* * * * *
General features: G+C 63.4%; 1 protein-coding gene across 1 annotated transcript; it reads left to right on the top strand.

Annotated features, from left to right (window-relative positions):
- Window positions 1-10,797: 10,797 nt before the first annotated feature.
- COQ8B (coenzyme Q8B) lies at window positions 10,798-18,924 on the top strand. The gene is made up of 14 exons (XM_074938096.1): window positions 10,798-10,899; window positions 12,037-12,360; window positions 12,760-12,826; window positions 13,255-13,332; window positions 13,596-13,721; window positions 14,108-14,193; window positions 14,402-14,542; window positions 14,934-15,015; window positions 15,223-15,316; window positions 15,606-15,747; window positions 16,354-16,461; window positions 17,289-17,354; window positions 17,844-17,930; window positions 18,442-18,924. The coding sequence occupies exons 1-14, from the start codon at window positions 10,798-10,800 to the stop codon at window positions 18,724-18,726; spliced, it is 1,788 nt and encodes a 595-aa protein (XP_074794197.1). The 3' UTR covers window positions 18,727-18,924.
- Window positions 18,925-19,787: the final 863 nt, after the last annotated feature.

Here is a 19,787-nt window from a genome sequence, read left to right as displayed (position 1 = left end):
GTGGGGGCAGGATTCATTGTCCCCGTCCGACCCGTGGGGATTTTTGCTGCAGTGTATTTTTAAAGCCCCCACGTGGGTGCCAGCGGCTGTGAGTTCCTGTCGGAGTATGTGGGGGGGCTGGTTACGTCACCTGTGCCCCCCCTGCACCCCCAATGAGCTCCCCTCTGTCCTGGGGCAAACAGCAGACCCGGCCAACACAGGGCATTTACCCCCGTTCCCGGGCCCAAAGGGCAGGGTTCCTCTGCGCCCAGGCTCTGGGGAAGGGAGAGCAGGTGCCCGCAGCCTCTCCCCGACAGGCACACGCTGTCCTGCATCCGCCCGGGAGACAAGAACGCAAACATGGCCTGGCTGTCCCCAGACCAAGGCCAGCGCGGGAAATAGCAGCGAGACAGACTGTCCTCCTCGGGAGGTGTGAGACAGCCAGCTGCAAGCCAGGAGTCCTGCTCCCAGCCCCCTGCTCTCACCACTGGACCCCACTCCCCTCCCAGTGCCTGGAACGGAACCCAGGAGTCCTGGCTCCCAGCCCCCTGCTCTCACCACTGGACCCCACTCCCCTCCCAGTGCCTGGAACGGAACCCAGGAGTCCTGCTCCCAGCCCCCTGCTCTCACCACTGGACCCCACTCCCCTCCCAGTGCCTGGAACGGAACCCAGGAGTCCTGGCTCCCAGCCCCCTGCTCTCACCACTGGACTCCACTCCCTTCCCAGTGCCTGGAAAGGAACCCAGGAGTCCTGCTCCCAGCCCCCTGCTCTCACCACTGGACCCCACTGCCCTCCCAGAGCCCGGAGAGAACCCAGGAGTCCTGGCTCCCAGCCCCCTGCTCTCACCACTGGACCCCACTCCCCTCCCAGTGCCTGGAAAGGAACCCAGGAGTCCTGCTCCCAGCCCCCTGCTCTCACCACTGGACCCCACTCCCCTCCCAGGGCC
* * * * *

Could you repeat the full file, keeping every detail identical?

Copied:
General features: G+C 63.4%; 1 protein-coding gene across 1 annotated transcript; it reads left to right on the top strand.

Annotated features, from left to right (window-relative positions):
- Window positions 1-10,797: 10,797 nt before the first annotated feature.
- COQ8B (coenzyme Q8B) lies at window positions 10,798-18,924 on the top strand. The gene is made up of 14 exons (XM_074938096.1): window positions 10,798-10,899; window positions 12,037-12,360; window positions 12,760-12,826; window positions 13,255-13,332; window positions 13,596-13,721; window positions 14,108-14,193; window positions 14,402-14,542; window positions 14,934-15,015; window positions 15,223-15,316; window positions 15,606-15,747; window positions 16,354-16,461; window positions 17,289-17,354; window positions 17,844-17,930; window positions 18,442-18,924. The coding sequence occupies exons 1-14, from the start codon at window positions 10,798-10,800 to the stop codon at window positions 18,724-18,726; spliced, it is 1,788 nt and encodes a 595-aa protein (XP_074794197.1). The 3' UTR covers window positions 18,727-18,924.
- Window positions 18,925-19,787: the final 863 nt, after the last annotated feature.

Here is a 19,787-nt window from a genome sequence, read left to right as displayed (position 1 = left end):
GTGGGGGCAGGATTCATTGTCCCCGTCCGACCCGTGGGGATTTTTGCTGCAGTGTATTTTTAAAGCCCCCACGTGGGTGCCAGCGGCTGTGAGTTCCTGTCGGAGTATGTGGGGGGGCTGGTTACGTCACCTGTGCCCCCCCTGCACCCCCAATGAGCTCCCCTCTGTCCTGGGGCAAACAGCAGACCCGGCCAACACAGGGCATTTACCCCCGTTCCCGGGCCCAAAGGGCAGGGTTCCTCTGCGCCCAGGCTCTGGGGAAGGGAGAGCAGGTGCCCGCAGCCTCTCCCCGACAGGCACACGCTGTCCTGCATCCGCCCGGGAGACAAGAACGCAAACATGGCCTGGCTGTCCCCAGACCAAGGCCAGCGCGGGAAATAGCAGCGAGACAGACTGTCCTCCTCGGGAGGTGTGAGACAGCCAGCTGCAAGCCAGGAGTCCTGCTCCCAGCCCCCTGCTCTCACCACTGGACCCCACTCCCCTCCCAGTGCCTGGAACGGAACCCAGGAGTCCTGGCTCCCAGCCCCCTGCTCTCACCACTGGACCCCACTCCCCTCCCAGTGCCTGGAACGGAACCCAGGAGTCCTGCTCCCAGCCCCCTGCTCTCACCACTGGACCCCACTCCCCTCCCAGTGCCTGGAACGGAACCCAGGAGTCCTGGCTCCCAGCCCCCTGCTCTCACCACTGGACTCCACTCCCTTCCCAGTGCCTGGAAAGGAACCCAGGAGTCCTGCTCCCAGCCCCCTGCTCTCACCACTGGACCCCACTGCCCTCCCAGAGCCCGGAGAGAACCCAGGAGTCCTGGCTCCCAGCCCCCTGCTCTCACCACTGGACCCCACTCCCCTCCCAGTGCCTGGAAAGGAACCCAGGAGTCCTGCTCCCAGCCCCCTGCTCTCACCACTGGACCCCACTCCCCTCCCAGGGCC